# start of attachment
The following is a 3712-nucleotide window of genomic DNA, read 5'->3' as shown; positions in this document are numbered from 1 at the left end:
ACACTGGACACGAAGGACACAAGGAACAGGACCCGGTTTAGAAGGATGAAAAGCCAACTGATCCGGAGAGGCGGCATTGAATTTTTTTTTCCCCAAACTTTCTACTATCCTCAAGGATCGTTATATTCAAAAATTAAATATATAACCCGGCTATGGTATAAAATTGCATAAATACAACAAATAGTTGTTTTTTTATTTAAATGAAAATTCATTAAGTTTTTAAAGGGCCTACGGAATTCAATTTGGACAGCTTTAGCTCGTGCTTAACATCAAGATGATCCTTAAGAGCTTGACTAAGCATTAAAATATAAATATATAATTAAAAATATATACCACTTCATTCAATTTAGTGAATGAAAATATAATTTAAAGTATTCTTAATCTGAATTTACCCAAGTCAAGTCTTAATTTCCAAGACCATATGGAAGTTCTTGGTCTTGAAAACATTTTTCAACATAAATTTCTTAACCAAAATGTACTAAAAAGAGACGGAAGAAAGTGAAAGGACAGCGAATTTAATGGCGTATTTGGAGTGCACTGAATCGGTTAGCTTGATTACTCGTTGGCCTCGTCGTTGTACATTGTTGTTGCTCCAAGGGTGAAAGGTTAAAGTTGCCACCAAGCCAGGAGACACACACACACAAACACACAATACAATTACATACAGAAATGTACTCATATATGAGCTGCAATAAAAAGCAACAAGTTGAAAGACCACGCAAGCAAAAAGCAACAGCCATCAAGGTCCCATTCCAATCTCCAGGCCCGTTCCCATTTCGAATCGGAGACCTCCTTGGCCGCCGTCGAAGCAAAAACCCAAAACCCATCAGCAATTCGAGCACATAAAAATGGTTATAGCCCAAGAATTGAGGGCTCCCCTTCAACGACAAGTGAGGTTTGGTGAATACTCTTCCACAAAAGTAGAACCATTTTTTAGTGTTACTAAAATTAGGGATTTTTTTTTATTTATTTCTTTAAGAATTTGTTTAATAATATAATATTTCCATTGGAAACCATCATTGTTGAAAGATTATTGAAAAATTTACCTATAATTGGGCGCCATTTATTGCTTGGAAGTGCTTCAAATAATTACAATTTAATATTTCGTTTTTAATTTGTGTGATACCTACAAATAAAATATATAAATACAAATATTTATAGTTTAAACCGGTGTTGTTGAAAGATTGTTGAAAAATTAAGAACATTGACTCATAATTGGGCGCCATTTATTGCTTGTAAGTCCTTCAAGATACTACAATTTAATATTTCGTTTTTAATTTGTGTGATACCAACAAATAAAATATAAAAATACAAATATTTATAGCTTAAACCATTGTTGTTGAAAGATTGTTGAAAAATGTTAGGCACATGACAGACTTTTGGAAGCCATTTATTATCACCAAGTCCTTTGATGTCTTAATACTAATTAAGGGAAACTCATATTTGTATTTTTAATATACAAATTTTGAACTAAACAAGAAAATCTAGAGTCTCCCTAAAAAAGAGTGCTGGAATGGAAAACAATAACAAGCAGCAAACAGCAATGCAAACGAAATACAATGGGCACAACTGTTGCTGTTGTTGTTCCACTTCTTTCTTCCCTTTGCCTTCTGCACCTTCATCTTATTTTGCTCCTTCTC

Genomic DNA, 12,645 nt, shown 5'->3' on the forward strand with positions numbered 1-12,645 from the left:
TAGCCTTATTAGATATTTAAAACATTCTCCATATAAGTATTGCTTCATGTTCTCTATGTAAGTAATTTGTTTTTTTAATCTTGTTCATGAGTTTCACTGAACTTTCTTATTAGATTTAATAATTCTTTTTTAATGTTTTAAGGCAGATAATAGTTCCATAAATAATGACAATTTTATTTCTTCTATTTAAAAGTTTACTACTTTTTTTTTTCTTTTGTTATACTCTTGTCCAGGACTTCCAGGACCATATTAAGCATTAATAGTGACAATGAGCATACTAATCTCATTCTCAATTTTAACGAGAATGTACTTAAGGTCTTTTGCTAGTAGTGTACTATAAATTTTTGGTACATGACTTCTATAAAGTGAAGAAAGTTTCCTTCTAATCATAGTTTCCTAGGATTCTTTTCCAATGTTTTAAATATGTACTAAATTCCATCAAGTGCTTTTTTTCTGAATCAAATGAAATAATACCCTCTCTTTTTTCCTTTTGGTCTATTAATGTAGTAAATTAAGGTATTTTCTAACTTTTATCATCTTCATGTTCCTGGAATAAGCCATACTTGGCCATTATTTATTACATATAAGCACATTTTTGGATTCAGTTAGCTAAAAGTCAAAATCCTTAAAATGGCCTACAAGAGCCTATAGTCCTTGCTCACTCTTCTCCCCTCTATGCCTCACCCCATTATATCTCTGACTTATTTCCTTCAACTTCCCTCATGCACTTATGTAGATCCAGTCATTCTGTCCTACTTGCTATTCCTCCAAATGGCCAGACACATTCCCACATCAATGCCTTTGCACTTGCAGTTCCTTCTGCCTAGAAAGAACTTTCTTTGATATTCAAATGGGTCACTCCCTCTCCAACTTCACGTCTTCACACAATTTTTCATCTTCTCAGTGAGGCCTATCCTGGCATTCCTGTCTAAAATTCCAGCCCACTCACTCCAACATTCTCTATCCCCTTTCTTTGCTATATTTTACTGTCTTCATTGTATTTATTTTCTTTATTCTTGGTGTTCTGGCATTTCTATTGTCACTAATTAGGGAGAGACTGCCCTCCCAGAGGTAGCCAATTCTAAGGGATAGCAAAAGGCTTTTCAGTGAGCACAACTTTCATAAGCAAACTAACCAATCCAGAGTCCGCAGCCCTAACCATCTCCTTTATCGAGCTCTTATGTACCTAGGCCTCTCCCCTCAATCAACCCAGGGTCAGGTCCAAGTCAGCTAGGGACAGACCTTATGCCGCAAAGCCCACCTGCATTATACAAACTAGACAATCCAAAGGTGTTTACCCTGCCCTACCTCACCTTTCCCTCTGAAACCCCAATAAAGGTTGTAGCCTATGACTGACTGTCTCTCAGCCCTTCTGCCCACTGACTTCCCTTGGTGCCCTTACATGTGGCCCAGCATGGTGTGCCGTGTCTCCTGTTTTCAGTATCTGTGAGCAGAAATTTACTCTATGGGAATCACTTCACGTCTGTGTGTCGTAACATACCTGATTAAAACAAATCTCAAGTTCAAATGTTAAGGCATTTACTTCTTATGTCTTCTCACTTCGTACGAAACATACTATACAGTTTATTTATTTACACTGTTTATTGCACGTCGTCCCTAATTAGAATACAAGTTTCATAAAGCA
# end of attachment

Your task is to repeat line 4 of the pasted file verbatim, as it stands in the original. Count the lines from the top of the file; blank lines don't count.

TAGCCTTATTAGATATTTAAAACATTCTCCATATAAGTATTGCTTCATGTTCTCTATGTAAGTAATTTGTTTTTTTAATCTTGTTCATGAGTTTCACTGAACTTTCTTATTAGATTTAATAATTCTTTTTTAATGTTTTAAGGCAGATAATAGTTCCATAAATAATGACAATTTTATTTCTTCTATTTAAAAGTTTACTACTTTTTTTTTTCTTTTGTTATACTCTTGTCCAGGACTTCCAGGACCATATTAAGCATTAATAGTGACAATGAGCATACTAATCTCATTCTCAATTTTAACGAGAATGTACTTAAGGTCTTTTGCTAGTAGTGTACTATAAATTTTTGGTACATGACTTCTATAAAGTGAAGAAAGTTTCCTTCTAATCATAGTTTCCTAGGATTCTTTTCCAATGTTTTAAATATGTACTAAATTCCATCAAGTGCTTTTTTTCTGAATCAAATGAAATAATACCCTCTCTTTTTTCCTTTTGGTCTATTAATGTAGTAAATTAAGGTATTTTCTAACTTTTATCATCTTCATGTTCCTGGAATAAGCCATACTTGGCCATTATTTATTACATATAAGCACATTTTTGGATTCAGTTAGCTAAAAGTCAAAATCCTTAAAATGGCCTACAAGAGCCTATAGTCCTTGCTCACTCTTCTCCCCTCTATGCCTCACCCCATTATATCTCTGACTTATTTCCTTCAACTTCCCTCATGCACTTATGTAGATCCAGTCATTCTGTCCTACTTGCTATTCCTCCAAATGGCCAGACACATTCCCACATCAATGCCTTTGCACTTGCAGTTCCTTCTGCCTAGAAAGAACTTTCTTTGATATTCAAATGGGTCACTCCCTCTCCAACTTCACGTCTTCACACAATTTTTCATCTTCTCAGTGAGGCCTATCCTGGCATTCCTGTCTAAAATTCCAGCCCACTCACTCCAACATTCTCTATCCCCTTTCTTTGCTATATTTTACTGTCTTCATTGTATTTATTTTCTTTATTCTTGGTGTTCTGGCATTTCTATTGTCACTAATTAGGGAGAGACTGCCCTCCCAGAGGTAGCCAATTCTAAGGGATAGCAAAAGGCTTTTCAGTGAGCACAACTTTCATAAGCAAACTAACCAATCCAGAGTCCGCAGCCCTAACCATCTCCTTTATCGAGCTCTTATGTACCTAGGCCTCTCCCCTCAATCAACCCAGGGTCAGGTCCAAGTCAGCTAGGGACAGACCTTATGCCGCAAAGCCCACCTGCATTATACAAACTAGACAATCCAAAGGTGTTTACCCTGCCCTACCTCACCTTTCCCTCTGAAACCCCAATAAAGGTTGTAGCCTATGACTGACTGTCTCTCAGCCCTTCTGCCCACTGACTTCCCTTGGTGCCCTTACATGTGGCCCAGCATGGTGTGCCGTGTCTCCTGTTTTCAGTATCTGTGAGCAGAAATTTACTCTATGGGAATCACTTCACGTCTGTGTGTCGTAACATACCTGATTAAAACAAATCTCAAGTTCAAATGTTAAGGCATTTACTTCTTATGTCTTCTCACTTCGTACGAAACATACTATACAGTTTATTTATTTACACTGTTTATTGCACGTCGTCCCTAATTAGAATACAAGTTTCATAAAGCA